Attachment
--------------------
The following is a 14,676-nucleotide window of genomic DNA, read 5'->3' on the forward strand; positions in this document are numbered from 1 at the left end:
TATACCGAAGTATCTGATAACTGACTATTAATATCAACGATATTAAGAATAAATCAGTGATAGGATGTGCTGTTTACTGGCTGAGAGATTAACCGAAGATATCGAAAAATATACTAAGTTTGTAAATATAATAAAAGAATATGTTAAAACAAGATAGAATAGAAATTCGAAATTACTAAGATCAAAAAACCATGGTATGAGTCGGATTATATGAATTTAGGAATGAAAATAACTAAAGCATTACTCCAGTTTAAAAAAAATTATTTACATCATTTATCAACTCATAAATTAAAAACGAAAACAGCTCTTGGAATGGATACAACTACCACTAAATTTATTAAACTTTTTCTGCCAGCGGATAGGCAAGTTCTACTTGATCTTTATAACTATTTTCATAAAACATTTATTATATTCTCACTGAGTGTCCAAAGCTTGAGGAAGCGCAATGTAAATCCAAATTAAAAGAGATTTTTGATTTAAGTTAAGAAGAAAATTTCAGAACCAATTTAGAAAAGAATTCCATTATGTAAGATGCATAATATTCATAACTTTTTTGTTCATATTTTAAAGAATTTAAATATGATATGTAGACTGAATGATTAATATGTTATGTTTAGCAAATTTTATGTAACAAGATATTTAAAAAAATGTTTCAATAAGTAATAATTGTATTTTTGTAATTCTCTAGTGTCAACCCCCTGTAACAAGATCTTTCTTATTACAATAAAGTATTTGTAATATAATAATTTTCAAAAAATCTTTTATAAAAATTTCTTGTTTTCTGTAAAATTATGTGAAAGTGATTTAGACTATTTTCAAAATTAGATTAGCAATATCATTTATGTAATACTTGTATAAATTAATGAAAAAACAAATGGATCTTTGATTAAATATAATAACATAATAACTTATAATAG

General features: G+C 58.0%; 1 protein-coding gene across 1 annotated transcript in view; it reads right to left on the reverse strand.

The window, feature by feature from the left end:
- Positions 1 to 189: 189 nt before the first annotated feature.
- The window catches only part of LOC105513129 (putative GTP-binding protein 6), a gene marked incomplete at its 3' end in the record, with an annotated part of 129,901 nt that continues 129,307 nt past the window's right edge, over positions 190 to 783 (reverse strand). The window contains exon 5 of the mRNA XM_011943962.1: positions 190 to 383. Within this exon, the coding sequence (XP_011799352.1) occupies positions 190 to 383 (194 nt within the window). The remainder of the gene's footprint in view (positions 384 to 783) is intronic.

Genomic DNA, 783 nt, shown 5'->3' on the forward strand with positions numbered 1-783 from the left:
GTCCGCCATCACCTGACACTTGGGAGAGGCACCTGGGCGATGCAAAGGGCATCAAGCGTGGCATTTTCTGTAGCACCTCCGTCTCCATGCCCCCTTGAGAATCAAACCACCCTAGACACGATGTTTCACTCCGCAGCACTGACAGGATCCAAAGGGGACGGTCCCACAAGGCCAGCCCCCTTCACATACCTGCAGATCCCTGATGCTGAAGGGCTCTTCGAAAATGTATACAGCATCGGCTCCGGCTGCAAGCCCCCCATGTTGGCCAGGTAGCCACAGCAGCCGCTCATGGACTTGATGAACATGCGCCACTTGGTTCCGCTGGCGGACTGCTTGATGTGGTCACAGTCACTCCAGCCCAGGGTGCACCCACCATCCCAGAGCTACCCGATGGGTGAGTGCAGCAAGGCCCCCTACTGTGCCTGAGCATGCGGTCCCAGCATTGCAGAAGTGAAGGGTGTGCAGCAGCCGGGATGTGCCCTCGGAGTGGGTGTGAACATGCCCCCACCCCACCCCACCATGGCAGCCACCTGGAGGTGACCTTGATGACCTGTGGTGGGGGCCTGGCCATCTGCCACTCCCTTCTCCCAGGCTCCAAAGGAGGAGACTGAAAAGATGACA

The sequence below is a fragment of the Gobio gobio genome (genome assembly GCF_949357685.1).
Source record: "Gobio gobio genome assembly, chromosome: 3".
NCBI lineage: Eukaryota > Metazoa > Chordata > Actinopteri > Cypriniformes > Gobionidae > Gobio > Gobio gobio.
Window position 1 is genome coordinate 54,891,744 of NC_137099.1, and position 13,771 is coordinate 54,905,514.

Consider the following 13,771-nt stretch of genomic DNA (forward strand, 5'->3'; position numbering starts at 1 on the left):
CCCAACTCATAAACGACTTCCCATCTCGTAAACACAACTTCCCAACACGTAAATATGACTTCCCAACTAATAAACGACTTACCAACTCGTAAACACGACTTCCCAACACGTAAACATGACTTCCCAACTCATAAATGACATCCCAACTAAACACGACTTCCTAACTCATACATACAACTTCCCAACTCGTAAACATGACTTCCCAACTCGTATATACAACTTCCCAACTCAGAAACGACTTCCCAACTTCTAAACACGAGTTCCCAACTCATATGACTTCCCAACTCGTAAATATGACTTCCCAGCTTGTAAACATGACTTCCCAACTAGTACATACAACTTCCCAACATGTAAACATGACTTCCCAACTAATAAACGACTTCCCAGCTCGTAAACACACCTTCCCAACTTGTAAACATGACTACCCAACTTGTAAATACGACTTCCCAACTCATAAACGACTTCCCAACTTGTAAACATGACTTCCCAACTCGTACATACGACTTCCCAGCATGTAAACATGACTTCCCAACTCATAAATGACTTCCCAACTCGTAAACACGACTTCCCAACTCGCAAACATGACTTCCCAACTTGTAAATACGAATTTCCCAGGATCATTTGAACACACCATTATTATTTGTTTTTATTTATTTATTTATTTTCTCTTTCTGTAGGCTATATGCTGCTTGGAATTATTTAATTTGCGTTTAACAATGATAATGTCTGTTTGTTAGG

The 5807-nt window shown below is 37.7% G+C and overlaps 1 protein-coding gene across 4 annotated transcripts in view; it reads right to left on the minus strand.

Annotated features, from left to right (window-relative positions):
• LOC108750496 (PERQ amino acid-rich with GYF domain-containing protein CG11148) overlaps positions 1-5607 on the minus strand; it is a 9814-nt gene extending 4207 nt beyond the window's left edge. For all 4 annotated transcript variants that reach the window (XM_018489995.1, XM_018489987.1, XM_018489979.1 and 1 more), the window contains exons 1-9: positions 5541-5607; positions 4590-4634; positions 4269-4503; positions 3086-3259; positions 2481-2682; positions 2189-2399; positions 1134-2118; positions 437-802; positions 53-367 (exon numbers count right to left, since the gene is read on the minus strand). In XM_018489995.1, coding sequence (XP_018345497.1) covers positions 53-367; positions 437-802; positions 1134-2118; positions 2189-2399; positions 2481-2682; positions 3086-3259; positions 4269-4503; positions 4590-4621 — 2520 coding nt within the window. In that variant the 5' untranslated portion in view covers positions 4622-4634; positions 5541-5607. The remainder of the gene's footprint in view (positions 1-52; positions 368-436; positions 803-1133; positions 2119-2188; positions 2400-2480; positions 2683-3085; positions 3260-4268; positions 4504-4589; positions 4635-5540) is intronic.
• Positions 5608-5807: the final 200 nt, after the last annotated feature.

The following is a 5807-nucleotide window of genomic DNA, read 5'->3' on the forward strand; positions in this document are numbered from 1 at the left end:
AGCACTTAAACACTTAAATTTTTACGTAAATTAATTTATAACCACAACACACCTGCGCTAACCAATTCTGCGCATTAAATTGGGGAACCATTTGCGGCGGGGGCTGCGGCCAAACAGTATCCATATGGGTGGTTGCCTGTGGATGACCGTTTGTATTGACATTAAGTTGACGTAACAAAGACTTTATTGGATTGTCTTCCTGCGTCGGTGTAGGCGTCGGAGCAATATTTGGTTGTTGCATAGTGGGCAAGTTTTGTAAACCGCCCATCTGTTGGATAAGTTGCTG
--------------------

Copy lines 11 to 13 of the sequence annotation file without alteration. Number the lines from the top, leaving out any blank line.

NCBI lineage: Eukaryota > Metazoa > Chordata > Actinopteri > Cypriniformes > Gobionidae > Gobio > Gobio gobio.
Window position 1 is genome coordinate 54,891,744 of NC_137099.1, and position 13,771 is coordinate 54,905,514.

Consider the following 13,771-nt stretch of genomic DNA (forward strand, 5'->3'; position numbering starts at 1 on the left):